Of course he was right but now and then I haunted shelters and would stop at pet adoption sites looking longingly because something felt empty and missing.

“Would you consider fostering a kitty?” asked the nice lady at Voice For the Animals Pet Adoptions in the Palisades.

I was just walking by. How did she know? We were waiting for a table at a nearby café for breakfast, and I’d just sort of wandered over to the adoption area. When I rejoined the family I had a photo of an adorable orange kitten in my purse and details about fostering the animal, “just until he got used to being around a family,” as the paperwork said. Of course, I had no intention of a temporary situation. I would be offering a forever home. But he would have to be an indoor cat. All through that Thanksgiving weekend I carried around the kitty photo and smiled to myself as if I had a happy secret. We all agreed to try it out.

He was reported to be a wild, hissing sort of cat, afraid of people, and might even bite or scratch. When we finally picked him up he was huddled in a little cat carrier, and on the way home in the car, though cautious, I reached in to pet him. I was not met with biting or scratching. He purred. He was mine and I was his.

The Muldoon seemed to understand what was needed of him: that he be contented to stay indoors, not running to the wilds or dashing through any open door. Once, when he did get out, he sat patiently outside and meowed to be let back in. I was astounded by his wise behavior and so very grateful that a tragedy had been averted. He grew into a beautiful cat, full and round with noble bearing and stately plumed tail. The face is of that delicate feline, Egyptian fashion, set with clear, quick, bright green eyes, set off by a handsome white ruff ‘round his neck. There is a royal bearing about him and the only physical fault is the notched ear, designating that he was a feral cat who had been fixed, for he came from humble beginnings. But majesty will always tell.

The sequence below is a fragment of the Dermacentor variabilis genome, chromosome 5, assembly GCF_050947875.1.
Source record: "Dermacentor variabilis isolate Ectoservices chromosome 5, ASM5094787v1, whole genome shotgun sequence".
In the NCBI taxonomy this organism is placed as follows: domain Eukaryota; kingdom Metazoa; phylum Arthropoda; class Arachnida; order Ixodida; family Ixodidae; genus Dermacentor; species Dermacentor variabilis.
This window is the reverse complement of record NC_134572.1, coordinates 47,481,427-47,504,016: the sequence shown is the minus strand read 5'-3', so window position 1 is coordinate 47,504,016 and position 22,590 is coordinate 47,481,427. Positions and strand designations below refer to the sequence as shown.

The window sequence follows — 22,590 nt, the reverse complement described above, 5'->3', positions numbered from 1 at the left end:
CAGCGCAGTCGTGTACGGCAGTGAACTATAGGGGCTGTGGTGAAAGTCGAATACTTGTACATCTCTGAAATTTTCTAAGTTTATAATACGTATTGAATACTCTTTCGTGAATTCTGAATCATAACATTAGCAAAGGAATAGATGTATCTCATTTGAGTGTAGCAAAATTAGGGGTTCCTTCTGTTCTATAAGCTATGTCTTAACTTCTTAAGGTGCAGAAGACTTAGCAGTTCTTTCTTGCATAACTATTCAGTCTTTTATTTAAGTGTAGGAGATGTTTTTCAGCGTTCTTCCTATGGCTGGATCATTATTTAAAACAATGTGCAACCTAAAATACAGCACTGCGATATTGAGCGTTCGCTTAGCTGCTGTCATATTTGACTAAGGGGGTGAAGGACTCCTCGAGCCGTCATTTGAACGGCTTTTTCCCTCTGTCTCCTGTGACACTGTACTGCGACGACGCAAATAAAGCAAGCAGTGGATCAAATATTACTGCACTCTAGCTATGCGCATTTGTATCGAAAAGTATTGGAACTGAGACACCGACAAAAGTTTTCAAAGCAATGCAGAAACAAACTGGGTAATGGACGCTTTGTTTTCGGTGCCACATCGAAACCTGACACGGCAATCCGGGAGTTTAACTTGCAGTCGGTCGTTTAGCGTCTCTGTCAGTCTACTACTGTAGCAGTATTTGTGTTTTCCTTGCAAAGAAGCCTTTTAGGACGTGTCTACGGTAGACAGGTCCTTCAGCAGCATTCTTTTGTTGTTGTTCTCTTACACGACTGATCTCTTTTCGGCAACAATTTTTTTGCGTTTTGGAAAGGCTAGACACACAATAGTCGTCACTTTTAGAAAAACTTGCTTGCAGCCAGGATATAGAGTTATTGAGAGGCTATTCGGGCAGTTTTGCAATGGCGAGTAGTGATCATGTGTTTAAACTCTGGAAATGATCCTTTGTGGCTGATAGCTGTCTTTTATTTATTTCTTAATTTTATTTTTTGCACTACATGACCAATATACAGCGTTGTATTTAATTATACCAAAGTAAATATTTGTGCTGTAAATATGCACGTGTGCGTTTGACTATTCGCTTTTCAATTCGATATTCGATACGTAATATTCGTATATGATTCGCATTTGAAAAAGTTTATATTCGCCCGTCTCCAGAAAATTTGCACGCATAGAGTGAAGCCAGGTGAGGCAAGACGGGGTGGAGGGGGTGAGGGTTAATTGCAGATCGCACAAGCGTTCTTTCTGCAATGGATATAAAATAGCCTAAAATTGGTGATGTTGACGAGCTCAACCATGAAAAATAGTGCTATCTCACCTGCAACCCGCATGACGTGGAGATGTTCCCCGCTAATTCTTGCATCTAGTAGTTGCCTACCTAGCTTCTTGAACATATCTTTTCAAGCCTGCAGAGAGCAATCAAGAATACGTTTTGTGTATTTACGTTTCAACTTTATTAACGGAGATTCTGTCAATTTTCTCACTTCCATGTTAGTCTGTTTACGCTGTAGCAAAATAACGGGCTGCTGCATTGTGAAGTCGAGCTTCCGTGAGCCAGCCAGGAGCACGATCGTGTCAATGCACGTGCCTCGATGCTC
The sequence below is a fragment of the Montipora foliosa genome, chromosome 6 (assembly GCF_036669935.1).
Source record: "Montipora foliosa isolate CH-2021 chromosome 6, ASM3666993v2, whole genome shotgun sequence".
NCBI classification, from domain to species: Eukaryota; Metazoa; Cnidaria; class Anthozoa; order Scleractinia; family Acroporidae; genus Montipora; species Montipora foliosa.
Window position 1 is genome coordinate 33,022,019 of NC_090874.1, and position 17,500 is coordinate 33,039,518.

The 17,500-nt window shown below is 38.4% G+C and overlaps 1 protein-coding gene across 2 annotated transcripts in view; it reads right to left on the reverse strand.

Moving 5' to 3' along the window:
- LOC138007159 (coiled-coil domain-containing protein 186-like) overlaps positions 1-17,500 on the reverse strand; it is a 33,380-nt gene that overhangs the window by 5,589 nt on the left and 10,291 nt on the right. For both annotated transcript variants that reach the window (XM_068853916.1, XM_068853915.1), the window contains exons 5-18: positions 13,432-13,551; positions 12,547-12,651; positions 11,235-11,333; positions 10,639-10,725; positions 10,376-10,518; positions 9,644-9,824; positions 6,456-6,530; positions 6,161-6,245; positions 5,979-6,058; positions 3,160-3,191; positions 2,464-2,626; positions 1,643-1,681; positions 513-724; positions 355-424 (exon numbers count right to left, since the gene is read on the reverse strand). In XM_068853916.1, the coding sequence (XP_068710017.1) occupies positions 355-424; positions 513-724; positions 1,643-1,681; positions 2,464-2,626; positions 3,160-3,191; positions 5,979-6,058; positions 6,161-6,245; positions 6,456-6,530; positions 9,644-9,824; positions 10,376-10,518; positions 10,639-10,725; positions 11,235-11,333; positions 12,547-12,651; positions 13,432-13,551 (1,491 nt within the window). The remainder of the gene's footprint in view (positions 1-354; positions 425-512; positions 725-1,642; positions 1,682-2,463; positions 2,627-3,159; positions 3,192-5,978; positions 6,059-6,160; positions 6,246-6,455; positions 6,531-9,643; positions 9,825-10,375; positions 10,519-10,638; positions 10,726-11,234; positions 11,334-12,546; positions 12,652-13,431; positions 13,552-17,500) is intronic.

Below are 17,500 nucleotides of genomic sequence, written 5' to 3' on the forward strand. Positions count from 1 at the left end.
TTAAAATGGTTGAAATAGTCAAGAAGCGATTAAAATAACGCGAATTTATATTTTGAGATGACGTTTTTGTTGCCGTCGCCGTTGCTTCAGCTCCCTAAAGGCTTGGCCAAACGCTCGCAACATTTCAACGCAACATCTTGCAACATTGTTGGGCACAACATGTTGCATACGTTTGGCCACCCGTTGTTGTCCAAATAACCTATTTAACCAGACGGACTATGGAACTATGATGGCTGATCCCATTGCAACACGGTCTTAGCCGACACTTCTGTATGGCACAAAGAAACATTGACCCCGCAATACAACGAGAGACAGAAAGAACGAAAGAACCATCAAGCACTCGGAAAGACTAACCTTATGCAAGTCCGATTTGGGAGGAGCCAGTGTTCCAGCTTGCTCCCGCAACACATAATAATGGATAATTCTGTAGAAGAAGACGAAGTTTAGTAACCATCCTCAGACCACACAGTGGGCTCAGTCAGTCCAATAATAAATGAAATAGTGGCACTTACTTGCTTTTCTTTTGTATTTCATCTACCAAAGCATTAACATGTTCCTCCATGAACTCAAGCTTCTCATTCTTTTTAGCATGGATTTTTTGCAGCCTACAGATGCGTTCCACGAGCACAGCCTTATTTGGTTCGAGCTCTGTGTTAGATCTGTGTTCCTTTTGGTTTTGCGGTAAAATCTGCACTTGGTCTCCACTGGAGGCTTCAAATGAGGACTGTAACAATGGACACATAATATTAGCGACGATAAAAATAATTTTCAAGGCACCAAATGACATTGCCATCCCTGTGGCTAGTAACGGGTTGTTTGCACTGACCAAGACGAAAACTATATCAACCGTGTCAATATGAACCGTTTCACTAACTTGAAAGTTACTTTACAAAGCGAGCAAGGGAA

Some days it gets hard. Great sums of money are owed and it is difficult to find our way with a new business. There are ants in the bathroom. The Little Girl wants a new swimming suit and needs to go to the dentist. The Boy must have books for school. The Beleaguered Husband is missing a shoe or can’t find a shirt or balance his checkbook and I wake to hearing him swear. Again. A panic grips me, rolling over like a wave. If I look too far down the road, I see us sitting there, homeless with a guitar and tambourine to sing for our supper, but we can’t sing. My heart goes out to those who have already arrived at that place, on the edge of America.